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How PLI Can Decrease the Cost of Quality and Compliance

Early adopters of PLM have achieved valuable benefits to the product development process. However, PLM alone can no longer help.


Product Lifecycle Intelligence (PLI) is an application of advanced analytics across the product lifecycle used to improve innovation results.


PLI applies machine learning techniques to mine operational insights from product development data in business systems including product lifecycle management (PLM), enterprise resource planning (ERP), quality management systems (QMS), manufacturing execution system (MES) and more.


PLI helps organizations predict the impact of product development decisions on key business performance metrics, like demand, cycle time, cost, quality, regulatory compliance, manufacturability and supply chain efficiency.

PLI helps innovators prescribe evidence-based recommendations to improve future innovation outcomes.

The insights gleaned from PLI benefit multiple business contexts, including R&D, regulatory,
finance, quality, manufacturing, supply chain and service.

Between the EU MDR, the FDA’s Case for Quality program, and new UDI attribute requirements, the global regulatory landscape for medical devices is progressing with an emphasis on product quality and post-market surveillance. As companies re-evaluate their current position, they have an opportunity to take a data-driven approach to R&D, quality and regulatory. Companies can improve the quality of their product portfolios while streamlining their compliance journeys by integrating product quality and compliance systems and deploying digital technologies such as Product Lifecycle Intelligence.

Building the backbone:

A common theme with medical device companies is the existence of multiple siloed legacy quality systems within the organization. Studies have shown that achieving true interoperability between their CAD, PLM, and QMS systems can decrease internal and external failures by up to 50%1. The ability to define critical to quality characteristics during the early stages of product development, create risk-based control plans, and close the loop on quality feedback will set top-performing companies apart from competitors in the next three to five years.

Harmonizing PLM and QMS is the first step in closing the quality loop. The capability to incorporate corrective and preventative action (CAPA), complaints, and non-conformance data into the design process begins the shift from corrective to preventative, reducing the cost of poor quality. Further integration with regulatory management functionality completes the “backbone” of product quality and regulatory compliance. Product quality integrated with product compliance expedites the regulatory submission process and provides traceability to compliance across multiple regulatory jurisdictions. The regulatory documentation data package no longer lags engineering innovation but instead becomes a direct output of the design process. PLI connects the dots between the newly consolidated systems as well as the multitude of siloed legacy systems.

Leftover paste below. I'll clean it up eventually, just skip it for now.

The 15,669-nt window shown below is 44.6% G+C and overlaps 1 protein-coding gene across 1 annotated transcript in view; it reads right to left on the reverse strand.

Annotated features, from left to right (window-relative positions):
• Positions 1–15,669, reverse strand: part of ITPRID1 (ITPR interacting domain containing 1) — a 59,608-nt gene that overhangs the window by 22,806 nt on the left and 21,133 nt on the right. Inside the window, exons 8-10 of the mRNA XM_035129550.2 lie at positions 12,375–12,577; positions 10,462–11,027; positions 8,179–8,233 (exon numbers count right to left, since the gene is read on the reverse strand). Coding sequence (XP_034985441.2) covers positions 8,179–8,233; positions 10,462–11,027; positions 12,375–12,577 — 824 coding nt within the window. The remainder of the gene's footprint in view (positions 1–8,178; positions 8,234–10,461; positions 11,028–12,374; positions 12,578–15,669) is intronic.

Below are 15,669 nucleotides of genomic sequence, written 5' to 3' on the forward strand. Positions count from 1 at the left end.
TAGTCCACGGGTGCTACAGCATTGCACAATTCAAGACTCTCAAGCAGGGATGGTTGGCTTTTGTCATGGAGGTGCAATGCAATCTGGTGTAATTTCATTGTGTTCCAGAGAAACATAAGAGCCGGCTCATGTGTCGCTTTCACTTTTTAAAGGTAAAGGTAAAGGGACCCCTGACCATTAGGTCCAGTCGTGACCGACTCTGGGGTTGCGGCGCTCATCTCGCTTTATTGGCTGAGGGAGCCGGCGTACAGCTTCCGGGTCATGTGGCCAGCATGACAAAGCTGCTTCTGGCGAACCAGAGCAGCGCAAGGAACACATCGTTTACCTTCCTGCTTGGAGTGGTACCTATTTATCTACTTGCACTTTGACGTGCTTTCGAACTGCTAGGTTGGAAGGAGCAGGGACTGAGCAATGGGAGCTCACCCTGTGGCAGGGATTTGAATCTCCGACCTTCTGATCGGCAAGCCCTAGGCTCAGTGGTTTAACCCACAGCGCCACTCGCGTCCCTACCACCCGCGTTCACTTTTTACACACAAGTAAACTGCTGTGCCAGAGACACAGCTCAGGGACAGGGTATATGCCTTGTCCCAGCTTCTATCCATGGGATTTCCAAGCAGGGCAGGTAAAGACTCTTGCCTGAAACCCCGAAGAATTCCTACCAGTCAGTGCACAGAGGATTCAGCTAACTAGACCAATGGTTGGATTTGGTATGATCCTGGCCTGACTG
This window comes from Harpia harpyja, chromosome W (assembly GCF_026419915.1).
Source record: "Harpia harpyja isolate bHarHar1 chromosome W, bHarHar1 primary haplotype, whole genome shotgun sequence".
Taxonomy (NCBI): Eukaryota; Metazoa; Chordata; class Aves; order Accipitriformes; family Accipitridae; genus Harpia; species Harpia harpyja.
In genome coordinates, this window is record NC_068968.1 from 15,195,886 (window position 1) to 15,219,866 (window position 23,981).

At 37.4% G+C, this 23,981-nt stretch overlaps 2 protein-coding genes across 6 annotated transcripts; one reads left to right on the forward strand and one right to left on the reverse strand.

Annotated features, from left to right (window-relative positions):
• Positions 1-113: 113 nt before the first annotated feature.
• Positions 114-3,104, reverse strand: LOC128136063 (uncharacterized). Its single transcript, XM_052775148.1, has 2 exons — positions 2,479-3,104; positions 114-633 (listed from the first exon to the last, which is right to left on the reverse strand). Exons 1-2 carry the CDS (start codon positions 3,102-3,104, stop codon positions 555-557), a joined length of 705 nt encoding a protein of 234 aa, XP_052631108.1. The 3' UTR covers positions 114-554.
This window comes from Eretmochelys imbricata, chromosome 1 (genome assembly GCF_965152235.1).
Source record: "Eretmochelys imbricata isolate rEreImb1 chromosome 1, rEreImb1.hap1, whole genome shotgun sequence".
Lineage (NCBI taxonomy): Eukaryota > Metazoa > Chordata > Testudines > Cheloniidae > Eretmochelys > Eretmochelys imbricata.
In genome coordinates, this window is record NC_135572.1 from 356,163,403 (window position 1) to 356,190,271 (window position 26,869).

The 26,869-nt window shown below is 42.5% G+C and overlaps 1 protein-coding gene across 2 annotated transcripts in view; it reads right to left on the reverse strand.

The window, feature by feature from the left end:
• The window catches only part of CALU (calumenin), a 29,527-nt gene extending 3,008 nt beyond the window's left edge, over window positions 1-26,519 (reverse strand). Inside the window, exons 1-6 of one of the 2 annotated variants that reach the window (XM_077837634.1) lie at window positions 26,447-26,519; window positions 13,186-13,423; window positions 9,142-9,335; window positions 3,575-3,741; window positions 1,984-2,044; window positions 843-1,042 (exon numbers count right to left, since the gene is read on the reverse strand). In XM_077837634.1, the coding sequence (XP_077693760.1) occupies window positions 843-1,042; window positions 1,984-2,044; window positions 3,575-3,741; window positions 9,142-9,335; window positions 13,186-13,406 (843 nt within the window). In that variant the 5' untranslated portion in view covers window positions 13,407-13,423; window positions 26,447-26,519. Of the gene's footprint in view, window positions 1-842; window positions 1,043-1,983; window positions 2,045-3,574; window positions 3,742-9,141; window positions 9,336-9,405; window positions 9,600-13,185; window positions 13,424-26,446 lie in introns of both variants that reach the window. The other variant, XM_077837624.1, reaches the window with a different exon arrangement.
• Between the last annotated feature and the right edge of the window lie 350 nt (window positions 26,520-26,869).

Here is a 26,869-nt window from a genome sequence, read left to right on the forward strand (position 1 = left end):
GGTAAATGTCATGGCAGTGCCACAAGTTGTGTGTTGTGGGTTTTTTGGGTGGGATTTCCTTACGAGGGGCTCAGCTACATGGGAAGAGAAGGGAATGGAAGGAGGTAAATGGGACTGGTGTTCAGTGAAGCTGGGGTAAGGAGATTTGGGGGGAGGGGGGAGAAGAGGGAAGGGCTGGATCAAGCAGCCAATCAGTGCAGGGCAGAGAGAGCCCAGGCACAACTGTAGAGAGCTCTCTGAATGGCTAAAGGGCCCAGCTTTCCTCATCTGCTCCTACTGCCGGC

Connecting the dots:

Early PLI technologies have been employed in the medical device industry for the past 15 years by tracking signature failures in products using algorithms. Companies are able to place watchdogs for the exact data patterns captured by PLI to prevent specific quality issues.

The next stage of PLI can be used to capture quality systems data across ERP, PLM, MES, master data management (MDM), etc. to generate data failure patterns across systems, expanding failure detection capabilities. This also aids companies in identifying root causes of failures in a shorter time frame to contain quality issues and reduce recalls by being nimble with their quality data.

Beyond detection and root cause analysis, PLI has additional use in monitoring post market surveillance data and field data from censors embedded in devices. Detected failures may be defined and acted upon. PLI can define the harms, hazards, and risk priority numbers on the actual product that is managed in PLM which is directly associated with a 3D CAD model. As soon as failures occur, service technicians can be deployed, and the criticality of the failure can be readily assessed. For example, in the case of a critical failure on high risk products, regulatory reports can be autogenerated and corrective actions prioritized, reducing the chance of a warning letter for late regulatory reporting.

Medical device companies can use PLI to help navigate their current compliance journeys and create a sustainable set of solutions to rapidly assess and prepare their product portfolios for future regulations. When coupled with the consolidated product quality and compliance systems, PLI will push companies from corrective to preventative actions, reduce the cost of poor quality, and expedite new product introductions across multiple regulatory jurisdictions.

The FDA Case for Quality is a blueprint for evolving worldwide regulatory changes such as the EU MDR. By utilizing key performance indicator based algorithms which were created by the Case for Quality, companies can assess the health of their organizations, help remediate warning letters, and, ideally, prevent quality escapes from happening in the first place. Regardless of existing or future systems, PLI can help organizations generate value by utilizing new and historical data more effectively.

How Can Product Lifecycle Intelligence Help You?

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